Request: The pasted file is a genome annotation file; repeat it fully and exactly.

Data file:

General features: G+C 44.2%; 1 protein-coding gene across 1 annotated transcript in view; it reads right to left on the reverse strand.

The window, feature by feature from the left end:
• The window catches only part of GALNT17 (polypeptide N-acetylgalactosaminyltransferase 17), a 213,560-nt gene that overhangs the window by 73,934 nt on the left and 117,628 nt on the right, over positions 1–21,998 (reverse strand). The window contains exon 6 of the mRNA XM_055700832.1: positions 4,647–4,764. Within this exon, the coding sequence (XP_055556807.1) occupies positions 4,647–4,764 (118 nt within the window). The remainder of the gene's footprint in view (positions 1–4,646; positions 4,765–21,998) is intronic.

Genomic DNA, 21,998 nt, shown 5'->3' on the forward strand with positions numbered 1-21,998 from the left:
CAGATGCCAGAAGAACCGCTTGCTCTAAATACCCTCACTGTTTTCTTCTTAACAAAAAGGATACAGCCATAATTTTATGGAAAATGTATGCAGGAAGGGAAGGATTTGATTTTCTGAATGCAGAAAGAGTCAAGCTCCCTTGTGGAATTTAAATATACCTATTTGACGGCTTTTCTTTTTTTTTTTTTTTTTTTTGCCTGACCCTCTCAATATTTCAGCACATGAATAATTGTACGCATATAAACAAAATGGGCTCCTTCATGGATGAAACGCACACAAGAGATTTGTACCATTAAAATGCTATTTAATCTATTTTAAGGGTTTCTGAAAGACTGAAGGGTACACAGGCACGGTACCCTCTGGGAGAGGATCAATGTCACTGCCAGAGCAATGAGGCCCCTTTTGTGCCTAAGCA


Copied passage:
General features: G+C 44.2%; 1 protein-coding gene across 1 annotated transcript in view; it reads right to left on the reverse strand.

The window, feature by feature from the left end:
• The window catches only part of GALNT17 (polypeptide N-acetylgalactosaminyltransferase 17), a 213,560-nt gene that overhangs the window by 73,934 nt on the left and 117,628 nt on the right, over positions 1–21,998 (reverse strand). The window contains exon 6 of the mRNA XM_055700832.1: positions 4,647–4,764. Within this exon, the coding sequence (XP_055556807.1) occupies positions 4,647–4,764 (118 nt within the window). The remainder of the gene's footprint in view (positions 1–4,646; positions 4,765–21,998) is intronic.

Genomic DNA, 21,998 nt, shown 5'->3' on the forward strand with positions numbered 1-21,998 from the left:
CAGATGCCAGAAGAACCGCTTGCTCTAAATACCCTCACTGTTTTCTTCTTAACAAAAAGGATACAGCCATAATTTTATGGAAAATGTATGCAGGAAGGGAAGGATTTGATTTTCTGAATGCAGAAAGAGTCAAGCTCCCTTGTGGAATTTAAATATACCTATTTGACGGCTTTTCTTTTTTTTTTTTTTTTTTTTGCCTGACCCTCTCAATATTTCAGCACATGAATAATTGTACGCATATAAACAAAATGGGCTCCTTCATGGATGAAACGCACACAAGAGATTTGTACCATTAAAATGCTATTTAATCTATTTTAAGGGTTTCTGAAAGACTGAAGGGTACACAGGCACGGTACCCTCTGGGAGAGGATCAATGTCACTGCCAGAGCAATGAGGCCCCTTTTGTGCCTAAGCA